Sarah Owens

Cookbook Author & Baker

Cookbook author, baker, gardener, sourdough master. Sarah Owens is a true bread winner. Her first book, Sourdough, received a James Beard award; her following releases, Toast & Jam and Heirloom, have been met with equal acclaim. But reading recipes is not the only way to experience the Owens oeuvre. Sarah owns wholesale and workspace, Ritual Fine Foods, teaches workshops and curates events around the world. Through all her efforts, she’s bringing wholesome and heritage ingredients and techniques to bread lovers everywhere.

Originally a professional ceramic artist, Sarah spent years as a horticulturist at the Brooklyn Botanic Garden. Her work in organic care and heirloom cultivars blossomed into a love of food and fermentation. She founded Ritual Fine Foods for a new and needed perspective on fresh and healthy food products. “Through the conviction of a number of folks dedicated to building the food community there,” she says, “I was able to find a way to not only bake sourdough but become a small part of a growing movement to bring better, fresher food to the Rockaway peninsula.” Recently relocated in winter of 2020, Sarah will continue her mission in Sebastopol, CA, with a new workspace and venue to teach the benefits of nourishing food traditions.

Why We Love Sarah Owens

Sarah’s love of bread rivals Oprah’s. She’s on a mission to help anyone who’s looking to provide fresh food and healthy grains to their friends and family.

“I’m a very creative person who likes to deal with natural elements as much as possible.”

“You need to be able to master your craft before you can turn it into an art.”

6 Questions with Sarah Owens

  1. How did your work as a horticulturist inform your research and methodologies in baking and fermenting?

    My work has formed a lot of different areas of my life—particularly the way I’ve decided to cook, bake and ferment. I think when you consider your food from a place of its origin—especially with flour—there’s not a lot of transparency around how grain is grown. And grain makes flour, which makes our bread. So, I think about ingredients from their origin: how they’re being grown, what is their relationship with the soil, and their environmental conditions. But I also think about the seed, its function in nature and what does that mean for our bellies?

  2. How do you think looking at and researching our food ingredients can help people’s health?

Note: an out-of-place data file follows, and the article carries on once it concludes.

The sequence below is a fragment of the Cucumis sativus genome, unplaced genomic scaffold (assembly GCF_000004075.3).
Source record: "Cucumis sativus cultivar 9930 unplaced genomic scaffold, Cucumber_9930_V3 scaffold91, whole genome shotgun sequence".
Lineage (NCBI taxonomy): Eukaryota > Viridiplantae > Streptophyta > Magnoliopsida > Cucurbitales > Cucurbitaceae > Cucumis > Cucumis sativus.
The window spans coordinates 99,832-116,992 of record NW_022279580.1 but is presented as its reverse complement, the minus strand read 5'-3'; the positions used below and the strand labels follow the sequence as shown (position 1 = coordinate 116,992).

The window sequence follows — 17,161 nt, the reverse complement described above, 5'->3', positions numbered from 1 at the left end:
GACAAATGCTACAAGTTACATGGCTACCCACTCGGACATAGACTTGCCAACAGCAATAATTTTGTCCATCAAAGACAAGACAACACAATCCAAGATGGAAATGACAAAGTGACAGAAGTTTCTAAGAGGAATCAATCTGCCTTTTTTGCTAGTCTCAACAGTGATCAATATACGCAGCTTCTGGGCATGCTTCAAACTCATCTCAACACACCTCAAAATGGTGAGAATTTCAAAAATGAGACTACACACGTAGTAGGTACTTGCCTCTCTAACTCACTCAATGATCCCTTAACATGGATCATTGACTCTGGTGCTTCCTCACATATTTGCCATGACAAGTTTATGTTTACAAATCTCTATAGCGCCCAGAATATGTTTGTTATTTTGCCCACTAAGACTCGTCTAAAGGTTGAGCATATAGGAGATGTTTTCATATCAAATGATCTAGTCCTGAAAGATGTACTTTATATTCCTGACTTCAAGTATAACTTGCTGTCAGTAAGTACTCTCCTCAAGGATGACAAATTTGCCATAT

I think by looking into ingredients and trying to understand their origin and processing, it can help us see how it’s impacting our health from a couple of different angles. One is simply looking at how much transparency comes with those ingredients. What are the origins? Has it been altered to include a higher gluten content? If so, what are the techniques we can employ to make it more digestible? Or, is it a type of wheat that’s lower in gluten potential, like flatbreads, that have more flavor? I’m always excited to learn about ingredients and how people have developed recipes with them over time.

  3. How would you describe an “heirloom kitchen”?

    I would describe an heirloom kitchen as something that embraces both heirloom ingredients but also techniques for preparing them. 'Heirloom' calls to mind a lot of different things, whether that be a piece of jewelry or furniture that’s been passed down through time from one generation to the next—often with a very particular value or nostalgia. I’m interested in understanding those ingredients and techniques and bringing them into a modern context without losing the original value or story. It’s about holding onto what’s most important.

  4. Why do you think sourdough baking has exploded in popularity?

    I think sourdough baking has become more popular over the last few years for several reasons. I think a lot of people, like myself, have had digestive issues that have led them to question how their bread is being made. Also, like with myself, people have become very interested in the actual process of making bread. It can not only lead to a delicious loaf, but it’s something that slows you down, brings you into the moment and calls attention to what you’re doing and engages all your senses. Those are things that we’ve sort of lost in our daily activities. It’s interactive, engaging and just fun!

  5. What’s a technique that was both challenging and rewarding to learn?

    What I’ve learned over time and through sourdough baking has just been patience. I've learned how to allow time for things to develop. Sourdough is a process that requires you to allow the steps to develop over a longer period of time than a loaf of bread made with conventional yeast. All the steps definitely require patience and time.

  6. You have a piece of toast. What are you putting on it?

    On pretty much any type of toast, I’m going to smear some cultured butter and a little sprinkle of sea salt.

Explore Upcoming Trips with our Tastemakers

Peru with Traci Des Jardins & Enrique Sanchez

The best of Peru with Traci Des Jardins & Enrique Sanchez. Ancient Incan culture, Michelin-star cuisine and colorful food markets, hikes through Sacred Valley villages up into the sheer audaciousness of Machu Picchu. This is the Peru of your dreams.

Provence with Junior Borges

From buzzing cities to bucolic countryside, this is an immersive expedition into the heart of Provence, one of France's most storied food and wine regions. Join us for a true feast for the senses alongside Junior Borges.

Oaxaca with Diego Galicia & Rico Torres

Explore food, art and culture with chefs Diego Galicia and Rico Torres. Oaxaca packs in so much of the complex, fascinating culture of Mexico and we'll experience it all—at artist studios, ancient ruins, local markets, street-food stands and hacienda hotels.